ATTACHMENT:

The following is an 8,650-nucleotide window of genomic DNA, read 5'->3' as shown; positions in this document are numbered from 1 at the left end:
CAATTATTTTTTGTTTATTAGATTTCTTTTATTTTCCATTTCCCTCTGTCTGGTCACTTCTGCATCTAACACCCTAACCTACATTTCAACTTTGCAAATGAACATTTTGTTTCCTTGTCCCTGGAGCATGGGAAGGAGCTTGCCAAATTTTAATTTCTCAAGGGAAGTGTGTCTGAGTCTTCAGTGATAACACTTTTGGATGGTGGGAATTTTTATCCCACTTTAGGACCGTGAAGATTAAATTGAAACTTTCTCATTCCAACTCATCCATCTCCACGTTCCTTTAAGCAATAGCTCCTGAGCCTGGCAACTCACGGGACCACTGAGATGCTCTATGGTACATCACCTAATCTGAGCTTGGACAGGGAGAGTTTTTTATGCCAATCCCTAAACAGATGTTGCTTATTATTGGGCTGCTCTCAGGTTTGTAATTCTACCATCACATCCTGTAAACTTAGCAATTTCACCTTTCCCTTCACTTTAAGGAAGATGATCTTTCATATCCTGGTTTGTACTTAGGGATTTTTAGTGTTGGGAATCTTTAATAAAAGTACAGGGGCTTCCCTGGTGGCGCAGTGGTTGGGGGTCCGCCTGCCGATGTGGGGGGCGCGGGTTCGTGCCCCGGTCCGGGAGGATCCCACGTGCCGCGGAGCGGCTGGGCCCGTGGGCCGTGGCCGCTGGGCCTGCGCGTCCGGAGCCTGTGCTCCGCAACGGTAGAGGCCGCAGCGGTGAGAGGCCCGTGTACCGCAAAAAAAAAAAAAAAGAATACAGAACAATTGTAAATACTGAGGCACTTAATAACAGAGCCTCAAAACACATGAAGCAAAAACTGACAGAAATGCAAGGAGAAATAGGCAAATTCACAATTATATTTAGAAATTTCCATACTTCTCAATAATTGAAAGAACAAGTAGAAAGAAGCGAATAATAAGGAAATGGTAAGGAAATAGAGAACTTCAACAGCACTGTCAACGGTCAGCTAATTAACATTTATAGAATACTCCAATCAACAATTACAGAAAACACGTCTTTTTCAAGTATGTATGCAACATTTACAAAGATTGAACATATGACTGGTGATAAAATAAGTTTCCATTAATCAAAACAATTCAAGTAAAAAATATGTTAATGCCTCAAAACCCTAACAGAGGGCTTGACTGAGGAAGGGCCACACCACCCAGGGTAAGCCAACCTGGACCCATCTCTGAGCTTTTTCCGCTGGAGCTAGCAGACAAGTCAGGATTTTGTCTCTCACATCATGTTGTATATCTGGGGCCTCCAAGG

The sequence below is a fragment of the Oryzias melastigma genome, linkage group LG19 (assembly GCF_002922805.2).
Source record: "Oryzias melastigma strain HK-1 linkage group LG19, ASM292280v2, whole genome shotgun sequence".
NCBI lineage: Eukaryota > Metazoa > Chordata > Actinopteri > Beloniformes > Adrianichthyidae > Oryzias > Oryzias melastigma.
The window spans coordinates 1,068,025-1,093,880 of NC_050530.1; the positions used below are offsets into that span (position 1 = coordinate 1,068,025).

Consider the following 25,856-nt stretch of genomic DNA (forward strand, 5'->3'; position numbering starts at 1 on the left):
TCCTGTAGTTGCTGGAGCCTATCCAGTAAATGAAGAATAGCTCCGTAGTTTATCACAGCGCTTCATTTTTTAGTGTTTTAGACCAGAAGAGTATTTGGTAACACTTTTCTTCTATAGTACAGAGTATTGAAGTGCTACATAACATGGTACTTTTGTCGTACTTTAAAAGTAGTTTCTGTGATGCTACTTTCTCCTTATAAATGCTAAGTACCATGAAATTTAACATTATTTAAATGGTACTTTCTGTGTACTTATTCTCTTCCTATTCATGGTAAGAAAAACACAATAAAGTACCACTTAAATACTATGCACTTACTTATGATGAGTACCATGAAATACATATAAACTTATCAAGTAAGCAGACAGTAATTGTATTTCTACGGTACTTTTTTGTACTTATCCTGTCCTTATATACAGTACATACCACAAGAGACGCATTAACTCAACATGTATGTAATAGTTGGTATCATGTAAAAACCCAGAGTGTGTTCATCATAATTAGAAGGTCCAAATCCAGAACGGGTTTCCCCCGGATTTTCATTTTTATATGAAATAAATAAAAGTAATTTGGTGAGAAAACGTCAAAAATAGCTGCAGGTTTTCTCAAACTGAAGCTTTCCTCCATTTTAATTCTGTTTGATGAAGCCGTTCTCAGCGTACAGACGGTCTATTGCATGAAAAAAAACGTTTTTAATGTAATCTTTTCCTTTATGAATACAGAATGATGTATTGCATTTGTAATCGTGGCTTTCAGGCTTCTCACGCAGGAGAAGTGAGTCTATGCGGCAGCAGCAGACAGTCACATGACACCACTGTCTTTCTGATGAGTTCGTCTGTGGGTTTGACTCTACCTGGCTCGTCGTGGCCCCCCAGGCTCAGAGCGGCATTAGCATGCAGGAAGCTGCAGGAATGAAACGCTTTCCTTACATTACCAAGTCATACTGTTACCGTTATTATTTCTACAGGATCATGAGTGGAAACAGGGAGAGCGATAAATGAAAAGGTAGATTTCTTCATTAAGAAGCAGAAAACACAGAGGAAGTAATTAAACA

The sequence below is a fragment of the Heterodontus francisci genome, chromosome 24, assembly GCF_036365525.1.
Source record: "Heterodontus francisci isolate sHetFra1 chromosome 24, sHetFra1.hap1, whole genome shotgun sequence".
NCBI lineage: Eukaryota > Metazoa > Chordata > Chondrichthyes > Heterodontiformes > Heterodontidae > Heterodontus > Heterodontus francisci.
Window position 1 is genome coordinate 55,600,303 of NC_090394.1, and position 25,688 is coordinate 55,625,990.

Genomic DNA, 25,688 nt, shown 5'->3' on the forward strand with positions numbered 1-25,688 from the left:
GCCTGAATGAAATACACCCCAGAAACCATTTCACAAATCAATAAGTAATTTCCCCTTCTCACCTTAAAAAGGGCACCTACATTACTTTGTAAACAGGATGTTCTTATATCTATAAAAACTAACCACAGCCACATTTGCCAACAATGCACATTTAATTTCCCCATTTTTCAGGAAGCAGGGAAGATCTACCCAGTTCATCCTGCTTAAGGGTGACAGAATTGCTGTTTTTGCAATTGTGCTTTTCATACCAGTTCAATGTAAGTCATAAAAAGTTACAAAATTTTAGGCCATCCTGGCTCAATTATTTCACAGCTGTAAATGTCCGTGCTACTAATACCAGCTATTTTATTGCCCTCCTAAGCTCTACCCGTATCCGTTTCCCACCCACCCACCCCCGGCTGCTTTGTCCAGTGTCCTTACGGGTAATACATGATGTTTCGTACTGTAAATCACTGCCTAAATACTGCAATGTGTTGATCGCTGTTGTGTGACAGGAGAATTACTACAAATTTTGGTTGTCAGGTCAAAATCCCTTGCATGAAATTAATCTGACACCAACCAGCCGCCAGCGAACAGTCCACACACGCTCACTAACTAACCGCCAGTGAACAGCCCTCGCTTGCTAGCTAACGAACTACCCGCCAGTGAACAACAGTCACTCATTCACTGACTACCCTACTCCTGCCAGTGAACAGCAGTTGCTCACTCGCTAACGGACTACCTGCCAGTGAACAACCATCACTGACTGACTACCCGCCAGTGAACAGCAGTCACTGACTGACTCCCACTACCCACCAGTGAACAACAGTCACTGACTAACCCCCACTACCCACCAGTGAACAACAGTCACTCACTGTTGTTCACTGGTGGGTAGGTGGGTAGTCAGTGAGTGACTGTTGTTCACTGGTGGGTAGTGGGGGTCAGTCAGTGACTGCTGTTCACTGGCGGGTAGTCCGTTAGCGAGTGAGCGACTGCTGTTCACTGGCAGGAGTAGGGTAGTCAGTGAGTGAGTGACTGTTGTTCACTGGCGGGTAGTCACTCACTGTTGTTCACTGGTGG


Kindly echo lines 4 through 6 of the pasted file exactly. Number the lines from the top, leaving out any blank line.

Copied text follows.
Source record: "Oryzias melastigma strain HK-1 linkage group LG19, ASM292280v2, whole genome shotgun sequence".
NCBI lineage: Eukaryota > Metazoa > Chordata > Actinopteri > Beloniformes > Adrianichthyidae > Oryzias > Oryzias melastigma.
The window spans coordinates 1,068,025-1,093,880 of NC_050530.1; the positions used below are offsets into that span (position 1 = coordinate 1,068,025).